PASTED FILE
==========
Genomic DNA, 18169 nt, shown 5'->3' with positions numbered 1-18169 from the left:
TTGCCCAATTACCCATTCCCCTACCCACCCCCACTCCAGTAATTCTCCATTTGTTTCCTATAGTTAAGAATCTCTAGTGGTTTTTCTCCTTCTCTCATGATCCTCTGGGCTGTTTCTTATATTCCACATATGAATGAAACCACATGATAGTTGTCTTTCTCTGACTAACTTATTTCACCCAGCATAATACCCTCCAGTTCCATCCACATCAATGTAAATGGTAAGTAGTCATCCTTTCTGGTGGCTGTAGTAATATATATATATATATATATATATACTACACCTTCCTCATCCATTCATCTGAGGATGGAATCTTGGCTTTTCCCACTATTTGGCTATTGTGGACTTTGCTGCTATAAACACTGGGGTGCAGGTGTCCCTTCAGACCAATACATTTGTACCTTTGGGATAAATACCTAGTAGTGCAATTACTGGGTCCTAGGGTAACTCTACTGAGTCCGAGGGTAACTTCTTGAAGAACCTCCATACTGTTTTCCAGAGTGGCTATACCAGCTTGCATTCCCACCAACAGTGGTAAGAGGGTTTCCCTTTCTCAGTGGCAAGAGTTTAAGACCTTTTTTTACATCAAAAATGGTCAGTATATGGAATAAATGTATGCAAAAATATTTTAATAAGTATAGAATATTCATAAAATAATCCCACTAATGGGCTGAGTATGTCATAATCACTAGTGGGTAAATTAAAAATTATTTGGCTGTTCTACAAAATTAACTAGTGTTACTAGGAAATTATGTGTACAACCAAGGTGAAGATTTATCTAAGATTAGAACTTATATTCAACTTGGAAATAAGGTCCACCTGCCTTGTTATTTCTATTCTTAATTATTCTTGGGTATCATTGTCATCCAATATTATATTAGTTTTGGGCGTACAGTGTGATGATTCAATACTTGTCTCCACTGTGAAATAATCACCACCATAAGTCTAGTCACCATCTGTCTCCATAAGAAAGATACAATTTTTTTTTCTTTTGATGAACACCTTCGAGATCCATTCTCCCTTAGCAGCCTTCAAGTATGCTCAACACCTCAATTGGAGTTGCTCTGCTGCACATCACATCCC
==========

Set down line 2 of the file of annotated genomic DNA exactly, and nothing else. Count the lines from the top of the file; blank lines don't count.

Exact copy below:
TTGCCCAATTACCCATTCCCCTACCCACCCCCACTCCAGTAATTCTCCATTTGTTTCCTATAGTTAAGAATCTCTAGTGGTTTTTCTCCTTCTCTCATGATCCTCTGGGCTGTTTCTTATATTCCACATATGAATGAAACCACATGATAGTTGTCTTTCTCTGACTAACTTATTTCACCCAGCATAATACCCTCCAGTTCCATCCACATCAATGTAAATGGTAAGTAGTCATCCTTTCTGGTGGCTGTAGTAATATATATATATATATATATATATACTACACCTTCCTCATCCATTCATCTGAGGATGGAATCTTGGCTTTTCCCACTATTTGGCTATTGTGGACTTTGCTGCTATAAACACTGGGGTGCAGGTGTCCCTTCAGACCAATACATTTGTACCTTTGGGATAAATACCTAGTAGTGCAATTACTGGGTCCTAGGGTAACTCTACTGAGTCCGAGGGTAACTTCTTGAAGAACCTCCATACTGTTTTCCAGAGTGGCTATACCAGCTTGCATTCCCACCAACAGTGGTAAGAGGGTTTCCCTTTCTCAGTGGCAAGAGTTTAAGACCTTTTTTTACATCAAAAATGGTCAGTATATGGAATAAATGTATGCAAAAATATTTTAATAAGTATAGAATATTCATAAAATAATCCCACTAATGGGCTGAGTATGTCATAATCACTAGTGGGTAAATTAAAAATTATTTGGCTGTTCTACAAAATTAACTAGTGTTACTAGGAAATTATGTGTACAACCAAGGTGAAGATTTATCTAAGATTAGAACTTATATTCAACTTGGAAATAAGGTCCACCTGCCTTGTTATTTCTATTCTTAATTATTCTTGGGTATCATTGTCATCCAATATTATATTAGTTTTGGGCGTACAGTGTGATGATTCAATACTTGTCTCCACTGTGAAATAATCACCACCATAAGTCTAGTCACCATCTGTCTCCATAAGAAAGATACAATTTTTTTTTCTTTTGATGAACACCTTCGAGATCCATTCTCCCTTAGCAGCCTTCAAGTATGCTCAACACCTCAATTGGAGTTGCTCTGCTGCACATCACATCCC